In the short-run, the Russia-China gas deal means more to Russia than it does to the West. While the deal has been under discussion for more than a decade, the prospect of European sanctions, accompanied by the prospect of Europe looking to eventually wean itself off Russian gas made finalizing the deal more urgent in Moscow. As a result, the Russians seem to have given in on the main sticking point, namely price. Most press reports indicate that the Chinese will be paying around $350 per thousand cubic meters once various pre-payments and discounts are factored in. If accurate, this figure would be on the low end of what Russia’s European customers pay, and would make the overall profitability of the deal questionable. Once the planned pipeline to China is up and running, though, Russia will be more able to weather the impact of European sanctions, even those affecting its energy industry, by continuing sales to China. Ensuring that access to the Chinese market seems to be Moscow’s major concern. The deal does not by itself affect Europe that much, apart from sending a signal that Moscow has other options.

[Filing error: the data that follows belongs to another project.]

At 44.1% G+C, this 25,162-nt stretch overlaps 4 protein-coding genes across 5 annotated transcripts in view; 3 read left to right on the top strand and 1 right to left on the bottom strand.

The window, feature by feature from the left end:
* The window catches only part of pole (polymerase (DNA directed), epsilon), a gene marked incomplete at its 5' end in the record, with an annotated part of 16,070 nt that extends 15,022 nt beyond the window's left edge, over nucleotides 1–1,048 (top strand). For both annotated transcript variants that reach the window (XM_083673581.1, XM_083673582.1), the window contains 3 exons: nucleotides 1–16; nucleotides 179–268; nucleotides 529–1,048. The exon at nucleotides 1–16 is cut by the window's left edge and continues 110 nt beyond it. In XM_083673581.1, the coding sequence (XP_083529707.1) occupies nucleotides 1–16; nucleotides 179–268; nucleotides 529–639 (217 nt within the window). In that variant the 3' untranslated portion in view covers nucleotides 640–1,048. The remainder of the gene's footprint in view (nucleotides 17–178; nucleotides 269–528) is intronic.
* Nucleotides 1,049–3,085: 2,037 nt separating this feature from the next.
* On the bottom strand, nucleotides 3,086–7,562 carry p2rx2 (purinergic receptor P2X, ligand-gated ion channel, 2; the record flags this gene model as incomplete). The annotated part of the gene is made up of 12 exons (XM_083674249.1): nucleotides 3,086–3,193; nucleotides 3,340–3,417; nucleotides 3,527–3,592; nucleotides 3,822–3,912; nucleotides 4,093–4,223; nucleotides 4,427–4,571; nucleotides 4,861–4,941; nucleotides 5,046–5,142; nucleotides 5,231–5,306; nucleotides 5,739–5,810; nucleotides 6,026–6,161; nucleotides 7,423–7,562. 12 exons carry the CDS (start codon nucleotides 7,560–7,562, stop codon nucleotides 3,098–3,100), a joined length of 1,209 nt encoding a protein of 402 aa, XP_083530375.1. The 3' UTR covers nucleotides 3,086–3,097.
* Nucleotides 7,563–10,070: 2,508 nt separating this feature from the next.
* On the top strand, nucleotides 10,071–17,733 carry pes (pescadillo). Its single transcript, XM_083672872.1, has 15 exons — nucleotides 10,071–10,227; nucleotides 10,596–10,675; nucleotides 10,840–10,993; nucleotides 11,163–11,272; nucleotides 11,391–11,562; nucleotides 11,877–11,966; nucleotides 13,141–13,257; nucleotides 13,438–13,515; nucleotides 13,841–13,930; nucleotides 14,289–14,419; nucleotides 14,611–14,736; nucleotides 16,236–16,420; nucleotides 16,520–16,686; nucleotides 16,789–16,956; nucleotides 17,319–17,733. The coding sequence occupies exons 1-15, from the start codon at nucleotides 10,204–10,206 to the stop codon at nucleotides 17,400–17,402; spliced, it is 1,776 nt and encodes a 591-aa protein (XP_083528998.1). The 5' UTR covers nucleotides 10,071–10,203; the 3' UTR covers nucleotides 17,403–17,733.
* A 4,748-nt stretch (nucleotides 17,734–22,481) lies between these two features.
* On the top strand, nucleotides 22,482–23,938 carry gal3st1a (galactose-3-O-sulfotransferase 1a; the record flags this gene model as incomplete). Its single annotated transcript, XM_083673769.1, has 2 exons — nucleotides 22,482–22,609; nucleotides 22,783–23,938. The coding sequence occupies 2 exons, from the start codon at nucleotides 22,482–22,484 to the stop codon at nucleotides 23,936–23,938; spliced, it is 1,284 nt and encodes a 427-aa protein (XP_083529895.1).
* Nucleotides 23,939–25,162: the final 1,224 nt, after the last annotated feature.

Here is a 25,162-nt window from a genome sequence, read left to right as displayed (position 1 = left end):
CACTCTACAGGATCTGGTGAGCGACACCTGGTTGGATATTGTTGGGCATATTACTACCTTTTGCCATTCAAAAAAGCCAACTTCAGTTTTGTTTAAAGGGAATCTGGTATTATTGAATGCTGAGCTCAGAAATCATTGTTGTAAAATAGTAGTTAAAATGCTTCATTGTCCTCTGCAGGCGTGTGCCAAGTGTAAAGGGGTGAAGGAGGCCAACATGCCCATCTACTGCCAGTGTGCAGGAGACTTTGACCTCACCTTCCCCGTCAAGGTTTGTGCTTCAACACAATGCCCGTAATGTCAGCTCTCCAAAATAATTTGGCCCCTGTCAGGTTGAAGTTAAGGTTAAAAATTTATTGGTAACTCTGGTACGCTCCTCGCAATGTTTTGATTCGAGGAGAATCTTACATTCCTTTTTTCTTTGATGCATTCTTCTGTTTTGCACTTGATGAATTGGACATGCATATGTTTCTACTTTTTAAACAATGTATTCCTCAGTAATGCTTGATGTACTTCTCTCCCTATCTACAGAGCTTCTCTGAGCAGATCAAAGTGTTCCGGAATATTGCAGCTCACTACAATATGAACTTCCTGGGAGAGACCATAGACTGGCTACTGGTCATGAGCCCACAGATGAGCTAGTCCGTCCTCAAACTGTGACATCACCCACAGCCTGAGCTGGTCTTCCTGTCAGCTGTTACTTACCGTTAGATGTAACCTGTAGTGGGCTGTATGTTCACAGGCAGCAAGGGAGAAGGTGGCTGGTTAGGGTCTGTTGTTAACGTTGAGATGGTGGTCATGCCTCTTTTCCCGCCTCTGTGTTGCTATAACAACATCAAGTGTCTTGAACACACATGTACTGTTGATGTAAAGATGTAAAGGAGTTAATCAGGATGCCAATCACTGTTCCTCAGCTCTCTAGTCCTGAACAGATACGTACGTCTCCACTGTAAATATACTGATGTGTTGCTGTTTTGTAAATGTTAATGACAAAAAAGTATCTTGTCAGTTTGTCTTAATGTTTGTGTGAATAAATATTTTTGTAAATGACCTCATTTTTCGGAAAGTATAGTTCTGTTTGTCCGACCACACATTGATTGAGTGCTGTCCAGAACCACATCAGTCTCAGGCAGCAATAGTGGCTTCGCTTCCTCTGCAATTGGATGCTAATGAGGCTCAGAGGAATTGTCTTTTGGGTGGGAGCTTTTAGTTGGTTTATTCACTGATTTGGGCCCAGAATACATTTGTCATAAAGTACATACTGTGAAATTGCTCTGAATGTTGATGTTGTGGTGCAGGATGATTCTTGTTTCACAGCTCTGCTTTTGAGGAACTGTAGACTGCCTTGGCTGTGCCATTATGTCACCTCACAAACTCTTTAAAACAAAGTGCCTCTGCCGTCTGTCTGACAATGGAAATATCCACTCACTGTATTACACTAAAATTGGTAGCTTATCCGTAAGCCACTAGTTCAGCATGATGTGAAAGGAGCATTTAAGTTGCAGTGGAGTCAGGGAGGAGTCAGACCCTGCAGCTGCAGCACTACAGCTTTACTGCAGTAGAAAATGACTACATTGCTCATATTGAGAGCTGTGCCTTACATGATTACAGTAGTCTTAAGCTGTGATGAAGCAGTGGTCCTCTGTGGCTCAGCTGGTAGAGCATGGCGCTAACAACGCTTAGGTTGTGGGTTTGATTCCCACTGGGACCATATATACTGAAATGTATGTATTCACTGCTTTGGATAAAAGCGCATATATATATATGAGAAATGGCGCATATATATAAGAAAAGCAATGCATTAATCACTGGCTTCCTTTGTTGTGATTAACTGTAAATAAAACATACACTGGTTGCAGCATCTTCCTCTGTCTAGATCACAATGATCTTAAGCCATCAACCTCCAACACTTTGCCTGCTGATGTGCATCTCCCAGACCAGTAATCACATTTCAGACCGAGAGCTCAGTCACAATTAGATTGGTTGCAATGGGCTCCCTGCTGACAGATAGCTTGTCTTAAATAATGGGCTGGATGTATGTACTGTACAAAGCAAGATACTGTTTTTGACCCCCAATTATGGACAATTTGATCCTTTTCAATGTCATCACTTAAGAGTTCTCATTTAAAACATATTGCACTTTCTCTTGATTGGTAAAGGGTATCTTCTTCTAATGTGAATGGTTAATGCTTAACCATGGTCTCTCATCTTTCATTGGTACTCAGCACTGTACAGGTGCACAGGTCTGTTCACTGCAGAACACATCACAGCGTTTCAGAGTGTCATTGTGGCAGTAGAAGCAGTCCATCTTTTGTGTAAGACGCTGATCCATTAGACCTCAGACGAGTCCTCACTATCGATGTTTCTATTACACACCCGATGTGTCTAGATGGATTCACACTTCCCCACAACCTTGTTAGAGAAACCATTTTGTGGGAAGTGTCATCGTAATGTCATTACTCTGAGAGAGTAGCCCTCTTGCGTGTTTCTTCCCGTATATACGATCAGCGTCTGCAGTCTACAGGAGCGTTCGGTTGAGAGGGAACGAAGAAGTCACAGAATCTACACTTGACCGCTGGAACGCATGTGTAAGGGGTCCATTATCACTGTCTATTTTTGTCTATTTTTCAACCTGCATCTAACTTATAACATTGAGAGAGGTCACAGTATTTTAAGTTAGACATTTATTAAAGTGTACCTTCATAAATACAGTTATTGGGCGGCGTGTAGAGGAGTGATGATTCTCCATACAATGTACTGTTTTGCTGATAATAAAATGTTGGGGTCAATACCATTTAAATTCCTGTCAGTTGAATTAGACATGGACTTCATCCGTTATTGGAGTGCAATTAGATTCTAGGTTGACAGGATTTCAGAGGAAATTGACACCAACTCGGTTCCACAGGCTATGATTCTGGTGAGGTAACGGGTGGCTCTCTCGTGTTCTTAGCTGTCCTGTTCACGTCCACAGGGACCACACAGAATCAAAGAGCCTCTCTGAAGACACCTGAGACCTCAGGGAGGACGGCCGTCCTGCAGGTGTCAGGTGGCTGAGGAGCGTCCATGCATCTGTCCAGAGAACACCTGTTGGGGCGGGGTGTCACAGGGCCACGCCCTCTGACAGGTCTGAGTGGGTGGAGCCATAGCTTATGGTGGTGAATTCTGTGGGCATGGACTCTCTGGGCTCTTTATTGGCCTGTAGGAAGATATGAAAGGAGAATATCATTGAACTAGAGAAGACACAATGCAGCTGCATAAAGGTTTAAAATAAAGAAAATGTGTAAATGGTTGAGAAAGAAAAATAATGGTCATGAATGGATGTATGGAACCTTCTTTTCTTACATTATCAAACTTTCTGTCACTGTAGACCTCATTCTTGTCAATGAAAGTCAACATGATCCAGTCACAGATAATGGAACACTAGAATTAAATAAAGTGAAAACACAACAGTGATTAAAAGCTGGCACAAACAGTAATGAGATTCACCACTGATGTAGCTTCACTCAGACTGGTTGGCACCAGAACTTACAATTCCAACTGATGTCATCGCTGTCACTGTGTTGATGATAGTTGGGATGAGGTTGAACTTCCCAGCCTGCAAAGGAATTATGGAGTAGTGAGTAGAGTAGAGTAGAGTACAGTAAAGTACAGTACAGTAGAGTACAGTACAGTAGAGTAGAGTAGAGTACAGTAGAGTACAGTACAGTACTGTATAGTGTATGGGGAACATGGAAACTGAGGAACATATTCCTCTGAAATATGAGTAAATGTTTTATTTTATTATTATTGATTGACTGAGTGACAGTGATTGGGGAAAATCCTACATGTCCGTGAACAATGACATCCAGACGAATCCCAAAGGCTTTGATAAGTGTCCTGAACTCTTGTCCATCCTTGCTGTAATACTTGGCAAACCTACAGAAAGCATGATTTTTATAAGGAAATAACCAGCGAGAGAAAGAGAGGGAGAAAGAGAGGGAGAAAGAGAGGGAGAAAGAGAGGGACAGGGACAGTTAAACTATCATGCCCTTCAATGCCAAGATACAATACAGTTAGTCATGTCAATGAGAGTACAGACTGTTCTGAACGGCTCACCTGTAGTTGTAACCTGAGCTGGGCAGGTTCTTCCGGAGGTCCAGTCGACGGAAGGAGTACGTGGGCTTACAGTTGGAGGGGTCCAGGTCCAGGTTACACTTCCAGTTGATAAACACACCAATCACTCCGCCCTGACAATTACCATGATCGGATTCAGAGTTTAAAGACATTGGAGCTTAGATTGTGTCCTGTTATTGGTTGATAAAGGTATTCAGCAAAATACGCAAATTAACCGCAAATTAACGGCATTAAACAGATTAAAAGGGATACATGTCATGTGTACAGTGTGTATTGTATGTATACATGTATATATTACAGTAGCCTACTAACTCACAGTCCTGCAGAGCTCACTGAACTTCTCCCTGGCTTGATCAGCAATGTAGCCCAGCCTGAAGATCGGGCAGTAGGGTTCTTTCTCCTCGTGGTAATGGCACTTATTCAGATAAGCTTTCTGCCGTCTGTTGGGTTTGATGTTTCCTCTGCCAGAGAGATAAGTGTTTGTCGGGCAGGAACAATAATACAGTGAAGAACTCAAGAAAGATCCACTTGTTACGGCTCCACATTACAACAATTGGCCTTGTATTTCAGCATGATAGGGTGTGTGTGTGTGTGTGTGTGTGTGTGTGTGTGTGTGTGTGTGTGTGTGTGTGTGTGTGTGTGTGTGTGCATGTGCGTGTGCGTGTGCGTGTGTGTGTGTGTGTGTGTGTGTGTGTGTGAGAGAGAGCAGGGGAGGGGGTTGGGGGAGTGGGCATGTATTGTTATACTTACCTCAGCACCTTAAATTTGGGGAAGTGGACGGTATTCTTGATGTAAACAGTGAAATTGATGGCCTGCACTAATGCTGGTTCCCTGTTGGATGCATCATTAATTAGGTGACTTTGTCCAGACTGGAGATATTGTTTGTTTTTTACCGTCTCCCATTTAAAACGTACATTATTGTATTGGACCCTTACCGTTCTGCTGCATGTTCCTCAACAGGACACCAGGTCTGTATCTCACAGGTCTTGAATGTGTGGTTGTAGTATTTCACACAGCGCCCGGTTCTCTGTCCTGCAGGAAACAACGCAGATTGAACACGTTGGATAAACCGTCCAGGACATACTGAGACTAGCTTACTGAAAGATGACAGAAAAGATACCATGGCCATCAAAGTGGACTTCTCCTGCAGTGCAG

The potential impact for the West will be greater over the longer term. It provides an impetus for bringing online new gas fields in Eastern Siberia, which could can contribute to Putin’s aim of developing Russia’s Asian periphery and more fully integrating Russia with the dynamic economies of the Asia-Pacific region. Especially if this agreement is the start of a more strategic rapprochement between a revisionist China and a revisionist Russia, it could also signal that Russia feels less constrained by its ties to Europe and the West in general. Such a Russia could be more willing to challenge the status quo in Europe and the former Soviet Union, as it has in Ukraine, believing that Beijing will insulate it from the consequences of a deteriorating relationship with the West.
—Dr. Jeffrey Mankoff is deputy director and fellow with the Center for Strategic and International Studies (CSIS) Russia and Eurasia Program. He is the author of Russian Foreign Policy: The Return of Great Power Politics.